You keep thinking In These Times can’t get any worse but repeatedly they do. Earlier this month, they hit an all time low with an attack on NSA whistle-blower Ed Snowden which insisted that to criticize Barack for the illegal spying was to help the Tea Party. Long forgotten is the brave Socialist magazine that James Weinstein and others started. Weinstein is dead and gone and, more and more, it appears Joel Bleifuss is working to ensure that In These Times follows suit.
As circulation continues to drop for the magazine, the fund raising efforts get a little more desperate but was anyone prepared for this:
“Packer’s gifts are Steinbeckian in the best sense of that term … [He has] written something close to a nonfiction masterpiece.”—Dwight Garner, New York Times
New Yorker staff writer George Packer’s new book about the crisis facing U.S. democracy, The Unwinding: An Inner History of the New America, has received an outpouring of critical praise. Bookforum enthuses: “A brilliant and innovative book that transcends journalism to become literature.”
So we are extremely excited to announce that we are offering The Unwinding in return for donations of $25 or more to In These Times.
The Iraq War cheerleader? Having heard James Weinstein’s opinion of Packer multiple times, it really is shocking that In These Times today would attempt to wash the blood of dead Iraqis off Packer.
Packer is a hideous creature. This is the man who applauded counter-insurgency in Iraq. This is the man who applauded the abuse of the social sciences. What he found ‘wonderful’ is exactly what gets a social scientist kicked out of a professional organization. It was unethical and it was disgusting. (If you’re late to the party, start with 2006’s “When Dumb Ass Met Dumb Ass” about Packer and Montgomery McFate.)
Some will ignore the support for counter-insurgency (in fact, many ethical cowards — such as the writers for The Nation magazine — run from the topic) and some will insist that Packer learned a lesson regarding the Iraq War.
The last claim is a lie.
Packer egged on the Iraq War and attacked those opposed to it.
And his ‘change’ or ‘conversion’ was no such thing.
In late 2005, as he was attempting to sell a book on Iraq to a public solidly turned against the Iraq War, Packer began to be billed as someone recanting their previous position, portrayed as The War Hawk Turned Dove. Packer was no such animal. A typical report of the time was Steven Winn’s piece for the San Francisco Chronicle. The main headline promised so much: “An author’s confession — he got the war wrong.”
The article, an interview, delivered so damn little.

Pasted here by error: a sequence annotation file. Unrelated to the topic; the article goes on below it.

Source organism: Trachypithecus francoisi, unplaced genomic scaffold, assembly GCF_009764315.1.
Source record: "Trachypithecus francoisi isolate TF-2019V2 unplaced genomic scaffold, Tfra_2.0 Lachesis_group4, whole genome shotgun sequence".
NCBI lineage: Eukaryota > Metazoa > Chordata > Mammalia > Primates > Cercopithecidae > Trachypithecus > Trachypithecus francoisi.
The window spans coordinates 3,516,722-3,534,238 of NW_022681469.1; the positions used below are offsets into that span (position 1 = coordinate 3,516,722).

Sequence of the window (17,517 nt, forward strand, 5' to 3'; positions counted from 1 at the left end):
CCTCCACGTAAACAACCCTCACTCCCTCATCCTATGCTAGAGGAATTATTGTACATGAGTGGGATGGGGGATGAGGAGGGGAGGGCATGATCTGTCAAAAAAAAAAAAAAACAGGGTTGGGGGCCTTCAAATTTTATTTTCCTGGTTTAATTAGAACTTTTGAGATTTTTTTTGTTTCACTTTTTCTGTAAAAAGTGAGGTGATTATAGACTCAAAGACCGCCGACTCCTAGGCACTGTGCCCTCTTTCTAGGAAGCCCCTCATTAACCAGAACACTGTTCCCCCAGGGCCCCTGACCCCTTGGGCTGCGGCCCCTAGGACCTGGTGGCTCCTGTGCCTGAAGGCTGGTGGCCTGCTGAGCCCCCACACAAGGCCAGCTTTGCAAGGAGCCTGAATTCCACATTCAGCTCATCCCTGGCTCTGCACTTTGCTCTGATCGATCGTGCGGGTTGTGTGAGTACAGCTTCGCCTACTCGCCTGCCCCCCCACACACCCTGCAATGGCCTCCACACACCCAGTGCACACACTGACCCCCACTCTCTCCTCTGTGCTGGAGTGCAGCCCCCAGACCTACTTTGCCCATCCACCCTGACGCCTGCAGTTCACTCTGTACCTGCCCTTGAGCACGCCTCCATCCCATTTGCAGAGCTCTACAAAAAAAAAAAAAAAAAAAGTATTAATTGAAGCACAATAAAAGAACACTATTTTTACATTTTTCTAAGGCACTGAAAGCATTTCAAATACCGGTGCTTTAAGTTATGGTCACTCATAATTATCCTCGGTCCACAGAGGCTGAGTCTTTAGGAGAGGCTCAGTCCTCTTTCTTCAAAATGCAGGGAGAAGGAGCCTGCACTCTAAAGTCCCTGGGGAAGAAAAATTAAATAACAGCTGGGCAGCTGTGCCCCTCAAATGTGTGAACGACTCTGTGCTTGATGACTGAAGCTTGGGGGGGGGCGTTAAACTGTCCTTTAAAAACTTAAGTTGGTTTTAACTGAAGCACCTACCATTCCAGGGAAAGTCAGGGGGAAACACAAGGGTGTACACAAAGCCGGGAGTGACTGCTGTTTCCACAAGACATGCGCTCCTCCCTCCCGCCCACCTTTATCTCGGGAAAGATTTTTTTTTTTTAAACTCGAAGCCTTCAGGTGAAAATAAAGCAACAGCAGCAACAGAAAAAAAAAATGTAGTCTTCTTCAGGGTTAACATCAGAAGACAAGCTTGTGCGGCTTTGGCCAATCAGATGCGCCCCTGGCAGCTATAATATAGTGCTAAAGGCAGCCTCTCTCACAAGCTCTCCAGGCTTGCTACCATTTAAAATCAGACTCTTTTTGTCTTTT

Q: Would you say that about Iraq?
A: The single most doubtful line in the book, and one that I have quoted back to me all the time, is: “The Iraq war was always winnable. It still is.” I wrote that in April of this year. We were coming off the success of the January elections. The violence had subsided quite a bit. It seemed to me that Iraq was becoming a country in which the majority of people wanted to live together under a representative government.
“The Iraq war was always winnable. It still is.”
That’s not the statement from someone who’s realized they were wrong about an illegal war.
That’s a statement from a War Hawk who’s bitter about the tactics used and convinced that if their own strategies had been followed the Iraq War would have been a success.
And this is an author In These Times promotes?
When your paid monthly circulation has allegedly dropped to 9,000, maybe you get a little desperate? Possibly. But moves like embracing a War Hawk do not bring back the ones who’ve fled and those looking for conservative options already have a host of publications to choose from. How sad that, even on the left, when presented with the need to bring in new support, the instinct is to move to the right, forever to the right. When a Socialist magazine can’t maintain its standing, let alone move to the left, that says more than Joel will ever know.
Also saying a great deal is the fact that Barack will continue his illegal spying. BBC News reports:
In a 205-217 vote, lawmakers rejected an effort to restrict the National Security Agency’s (NSA) ability to collect electronic information.
The NSA’s chief had lobbied strongly against the proposed measure.
The vote saw an unusual coalition of conservatives and liberal Democrats join forces against the programme.
Shaun Waterman (Washington Times) also notes the vote:
Top intelligence officials from the Obama and Bush administrations, along with senior House lawmakers from both parties, succeeded Wednesday in heading off the first legislative challenge to the domestic snooping program exposed by National Security Agency leaker Edward Snowden.
Arrayed against them was an equally odd cross-section of the political spectrum. Tea party libertarian Republicans and Democratic civil rights advocates — generally at odds — were united behind an amendment to a must-pass defense spending bill that would defund the National Security Agency’s mass collection of Americans’ phone records.
Of the vote, Jason Ditz (Antiwar.com) offers:
The amendment failed, unfortunately, but the 205-217 vote showed that many in the House were willing to buck party leadership in favor of the American public’s demands to see the NSA powers curbed.
Public [opinion] is overwhelmingly against the NSA’s surveillance, but it takes a long time for it to trickle into the halls of Congress, and even longer to find its way into the Senate. That the Amash Amendment managed not only to get a hearing but to come within a hair’s breadth of passing is an encouraging sign that public sentiment is starting to get noticed on this issue.
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